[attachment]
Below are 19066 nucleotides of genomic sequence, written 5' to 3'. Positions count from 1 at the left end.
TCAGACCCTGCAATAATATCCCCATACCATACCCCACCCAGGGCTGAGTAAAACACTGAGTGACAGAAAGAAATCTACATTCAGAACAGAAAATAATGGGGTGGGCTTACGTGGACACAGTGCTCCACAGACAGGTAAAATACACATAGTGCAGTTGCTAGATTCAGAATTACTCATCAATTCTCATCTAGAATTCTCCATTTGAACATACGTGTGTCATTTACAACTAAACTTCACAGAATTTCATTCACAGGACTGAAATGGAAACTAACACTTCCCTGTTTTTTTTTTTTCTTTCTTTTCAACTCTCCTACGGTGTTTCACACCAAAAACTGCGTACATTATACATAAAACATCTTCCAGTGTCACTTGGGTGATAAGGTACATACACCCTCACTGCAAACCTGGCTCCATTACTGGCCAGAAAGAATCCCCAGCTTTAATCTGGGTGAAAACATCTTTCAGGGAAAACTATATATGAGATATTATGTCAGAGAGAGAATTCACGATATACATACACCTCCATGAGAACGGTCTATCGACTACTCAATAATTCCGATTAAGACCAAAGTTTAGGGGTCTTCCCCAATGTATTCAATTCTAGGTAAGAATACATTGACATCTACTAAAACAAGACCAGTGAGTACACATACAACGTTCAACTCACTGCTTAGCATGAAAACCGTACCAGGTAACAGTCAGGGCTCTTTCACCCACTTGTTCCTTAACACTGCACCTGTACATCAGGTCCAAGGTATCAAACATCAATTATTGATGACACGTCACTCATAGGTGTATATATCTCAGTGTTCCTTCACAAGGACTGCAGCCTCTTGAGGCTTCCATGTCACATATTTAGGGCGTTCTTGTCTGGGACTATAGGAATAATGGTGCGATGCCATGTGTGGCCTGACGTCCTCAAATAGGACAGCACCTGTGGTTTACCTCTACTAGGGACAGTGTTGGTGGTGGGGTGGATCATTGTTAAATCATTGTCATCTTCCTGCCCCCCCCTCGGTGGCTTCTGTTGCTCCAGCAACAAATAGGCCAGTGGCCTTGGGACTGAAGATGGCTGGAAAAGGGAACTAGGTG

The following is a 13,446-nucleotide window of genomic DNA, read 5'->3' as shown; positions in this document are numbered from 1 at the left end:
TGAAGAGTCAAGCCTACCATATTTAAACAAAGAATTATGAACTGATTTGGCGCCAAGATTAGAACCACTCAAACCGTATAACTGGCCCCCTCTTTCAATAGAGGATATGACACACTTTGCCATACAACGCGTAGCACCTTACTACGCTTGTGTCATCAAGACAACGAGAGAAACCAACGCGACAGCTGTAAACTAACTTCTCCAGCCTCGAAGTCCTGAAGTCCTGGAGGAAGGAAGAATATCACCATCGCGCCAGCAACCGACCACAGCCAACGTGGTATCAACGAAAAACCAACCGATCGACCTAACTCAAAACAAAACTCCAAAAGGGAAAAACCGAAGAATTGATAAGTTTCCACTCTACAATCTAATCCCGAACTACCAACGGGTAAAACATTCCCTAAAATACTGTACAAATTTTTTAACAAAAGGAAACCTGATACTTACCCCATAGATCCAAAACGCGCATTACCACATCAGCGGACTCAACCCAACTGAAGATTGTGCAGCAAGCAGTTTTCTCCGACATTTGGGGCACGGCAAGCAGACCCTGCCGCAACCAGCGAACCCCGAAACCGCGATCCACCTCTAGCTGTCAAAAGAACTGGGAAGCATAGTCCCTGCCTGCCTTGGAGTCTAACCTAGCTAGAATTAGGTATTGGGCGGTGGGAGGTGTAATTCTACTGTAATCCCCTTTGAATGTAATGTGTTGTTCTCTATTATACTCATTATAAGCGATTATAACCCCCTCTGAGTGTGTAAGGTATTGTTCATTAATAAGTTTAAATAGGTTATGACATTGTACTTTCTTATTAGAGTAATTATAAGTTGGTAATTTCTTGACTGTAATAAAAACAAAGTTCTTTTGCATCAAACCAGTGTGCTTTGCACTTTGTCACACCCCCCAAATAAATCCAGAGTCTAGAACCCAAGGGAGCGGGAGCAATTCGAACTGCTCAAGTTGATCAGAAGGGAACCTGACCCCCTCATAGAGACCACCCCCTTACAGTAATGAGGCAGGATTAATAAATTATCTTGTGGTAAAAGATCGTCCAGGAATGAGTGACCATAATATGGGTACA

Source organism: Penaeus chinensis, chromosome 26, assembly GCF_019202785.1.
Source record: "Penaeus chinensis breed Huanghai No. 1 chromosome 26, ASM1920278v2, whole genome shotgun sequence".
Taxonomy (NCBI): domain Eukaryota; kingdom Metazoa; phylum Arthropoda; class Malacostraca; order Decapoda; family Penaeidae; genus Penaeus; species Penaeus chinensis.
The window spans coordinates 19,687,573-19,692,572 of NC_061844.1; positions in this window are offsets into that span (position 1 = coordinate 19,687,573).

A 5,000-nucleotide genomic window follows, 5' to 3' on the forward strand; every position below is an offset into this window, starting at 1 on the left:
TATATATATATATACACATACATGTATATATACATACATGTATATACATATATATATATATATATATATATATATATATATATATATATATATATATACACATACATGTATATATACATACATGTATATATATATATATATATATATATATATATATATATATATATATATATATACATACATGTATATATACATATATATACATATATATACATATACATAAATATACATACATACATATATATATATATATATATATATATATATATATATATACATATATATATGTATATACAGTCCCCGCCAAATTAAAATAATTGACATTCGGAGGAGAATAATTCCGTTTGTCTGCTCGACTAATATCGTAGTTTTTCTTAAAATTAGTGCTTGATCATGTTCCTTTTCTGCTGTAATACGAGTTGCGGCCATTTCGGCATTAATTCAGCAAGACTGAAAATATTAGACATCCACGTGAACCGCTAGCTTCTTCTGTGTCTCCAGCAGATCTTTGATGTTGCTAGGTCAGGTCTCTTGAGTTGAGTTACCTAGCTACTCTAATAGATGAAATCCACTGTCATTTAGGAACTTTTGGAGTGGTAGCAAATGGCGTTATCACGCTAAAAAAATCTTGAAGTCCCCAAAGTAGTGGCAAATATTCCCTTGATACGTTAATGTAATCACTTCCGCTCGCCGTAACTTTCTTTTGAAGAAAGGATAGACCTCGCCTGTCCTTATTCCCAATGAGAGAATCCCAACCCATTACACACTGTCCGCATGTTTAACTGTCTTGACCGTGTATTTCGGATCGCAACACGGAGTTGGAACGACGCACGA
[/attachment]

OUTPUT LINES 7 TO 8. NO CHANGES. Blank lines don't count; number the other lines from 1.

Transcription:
Taxonomy (NCBI): domain Eukaryota; kingdom Metazoa; phylum Arthropoda; class Malacostraca; order Decapoda; family Penaeidae; genus Penaeus; species Penaeus chinensis.
The window spans coordinates 19,687,573-19,692,572 of NC_061844.1; positions in this window are offsets into that span (position 1 = coordinate 19,687,573).